The tacky rubber outsole is grippy on boxes and lifting platforms, and is only 3mm thick, allowing the sole maximum flexibility and keeping your feet close to the ground. Male and female testers noted that the shoe felt like wearing a sock, only with more protection.
Early versions of the shoe were notoriously fragile. We had a pair rip in half after a few months of use. But inov-8 has solved that problem with a more durable outsole and a flexible plastic cage covering the upper, which provides excellent protection from rope abrasion. Our current pair has been in rotation for months without any signs of wear.
- Best for: Athletes who want a lightweight, barefoot feel during workouts
- Drop: Zero
- Width: Wide
- Weight: 7.5oz
- Bonus: Each pair includes a 3mm cushioned insert for athletes who occasionally want a touch of cushioning
Best of the Rest
NOBULL’s Trainer ($129) is pricey, but the shoes are so durable that you may never need to buy another pair. Firstly, the shoe features a one-piece upper, so there are fewer weak points in the shoe. That one piece is made of SuperFabric, made by applying a layer of protective guard plates to a fabric.
These guard plates are basically tiny pieces of hard plastic. The plastic acts as a shield over the fabric, making it resistant without sacrificing breathability or flexibility. This also gives the shoes a distinct dot pattern.
The low-profile lugs on the outsole provide both traction and a stable platform, while the firm midsole provides ample support during heavy lifts (though some athletes find them clunky on runs).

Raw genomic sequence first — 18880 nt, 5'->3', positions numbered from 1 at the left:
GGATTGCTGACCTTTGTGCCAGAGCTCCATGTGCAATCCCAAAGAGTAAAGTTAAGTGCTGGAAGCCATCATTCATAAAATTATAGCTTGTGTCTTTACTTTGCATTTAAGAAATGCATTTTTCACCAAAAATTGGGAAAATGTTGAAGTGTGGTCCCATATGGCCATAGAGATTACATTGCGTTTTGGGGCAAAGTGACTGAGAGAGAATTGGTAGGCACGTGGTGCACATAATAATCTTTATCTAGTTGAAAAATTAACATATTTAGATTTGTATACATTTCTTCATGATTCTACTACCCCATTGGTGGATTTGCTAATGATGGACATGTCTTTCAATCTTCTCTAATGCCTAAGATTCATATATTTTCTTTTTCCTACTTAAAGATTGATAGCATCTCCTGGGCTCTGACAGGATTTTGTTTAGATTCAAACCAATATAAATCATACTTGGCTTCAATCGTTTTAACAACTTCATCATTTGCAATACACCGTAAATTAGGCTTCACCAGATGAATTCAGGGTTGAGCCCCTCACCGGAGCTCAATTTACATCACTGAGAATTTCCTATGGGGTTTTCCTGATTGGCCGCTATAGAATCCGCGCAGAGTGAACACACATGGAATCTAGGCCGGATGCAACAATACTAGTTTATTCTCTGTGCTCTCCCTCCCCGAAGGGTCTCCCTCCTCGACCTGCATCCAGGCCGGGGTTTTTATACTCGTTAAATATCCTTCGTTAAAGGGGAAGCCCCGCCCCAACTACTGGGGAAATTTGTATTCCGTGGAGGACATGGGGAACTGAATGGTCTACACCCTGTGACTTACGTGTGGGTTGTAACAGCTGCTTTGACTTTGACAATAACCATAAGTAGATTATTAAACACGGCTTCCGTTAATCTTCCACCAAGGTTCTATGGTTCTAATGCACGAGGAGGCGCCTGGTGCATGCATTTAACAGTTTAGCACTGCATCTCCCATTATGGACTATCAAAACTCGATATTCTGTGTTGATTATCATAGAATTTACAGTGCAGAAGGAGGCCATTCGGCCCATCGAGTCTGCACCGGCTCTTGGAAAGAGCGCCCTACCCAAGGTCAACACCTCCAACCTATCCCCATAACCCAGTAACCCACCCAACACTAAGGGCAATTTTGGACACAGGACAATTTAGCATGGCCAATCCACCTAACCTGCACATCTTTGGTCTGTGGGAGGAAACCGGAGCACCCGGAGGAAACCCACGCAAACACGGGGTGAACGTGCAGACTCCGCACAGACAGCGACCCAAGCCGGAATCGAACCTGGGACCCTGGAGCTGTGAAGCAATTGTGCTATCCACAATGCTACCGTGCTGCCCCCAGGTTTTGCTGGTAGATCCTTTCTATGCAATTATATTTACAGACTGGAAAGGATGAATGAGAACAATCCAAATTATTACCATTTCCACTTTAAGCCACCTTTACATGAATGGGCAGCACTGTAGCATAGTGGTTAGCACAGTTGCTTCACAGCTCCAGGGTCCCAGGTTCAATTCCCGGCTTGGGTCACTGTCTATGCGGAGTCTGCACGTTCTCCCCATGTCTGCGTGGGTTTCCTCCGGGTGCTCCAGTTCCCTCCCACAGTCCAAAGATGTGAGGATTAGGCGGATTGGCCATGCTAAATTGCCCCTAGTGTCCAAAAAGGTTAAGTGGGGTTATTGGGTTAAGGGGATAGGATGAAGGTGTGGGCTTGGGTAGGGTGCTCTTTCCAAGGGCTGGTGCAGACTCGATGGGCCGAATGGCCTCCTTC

NOBULL takes pride in being an understated company. Its shoes are solid, stable, and durable, without any of the extra bells and whistles. They may not be flashy, but they’ll get the job done — and they’ll do it for years without showing any wear.
- Best for: Athletes who want a shoe that will survive years of abuse
- Drop: 4 mm
- Width: Medium
- Weight: 12.7oz
- Bonus: Understated styling makes them work as everyday shoes as well
Weightlifting shoes (aka “lifters”) are exactly what they sound like. They are great for movements like clean and jerks, snatches, and squats, but they offer zero shock absorption.
This means that they aren’t ideal for much else. The unforgiving stiffness of the heel feels brutal if you try to run with them. It can also damage the heel’s integrity. That said, weightlifting is a major part of CrossFit. You can lift with a regular shoe, but most athletes have a pair of lifters in their gym bags.
The AdiPower series holds a special place in the hearts of many lifters. For this iteration, Adidas has completely reworked the AdiPower weightlifting shoe with its AdiPower Weightlifting 2 shoe ($200). A previously hard, rigid plastic heel has been replaced with a smoother sidewall made of non-compressive TPU (plastic). This prevents loss of power and provides plenty of support under heavy loads.
The most noticeable difference in performance with the AdiPower 2 is the upper. Adidas replaced the solid upper with a woven textile upper for more ventilation and breathability. It also provides a bit more sidewall stretch to let your foot expand under load.
- Best for: Olympic weightlifting, workouts that have heavy cleans and no running, like the King Kong WOD: three rounds of one deadlift (455 pounds), two muscle-ups, three cleans (250 pounds), and four handstand pushups.
- Drop: 20 mm
- Width: Narrow/Medium
- Weight: 17.1oz
- Bonus: A Velcro strap over the midfoot locks down the laces and provides added midfoot stability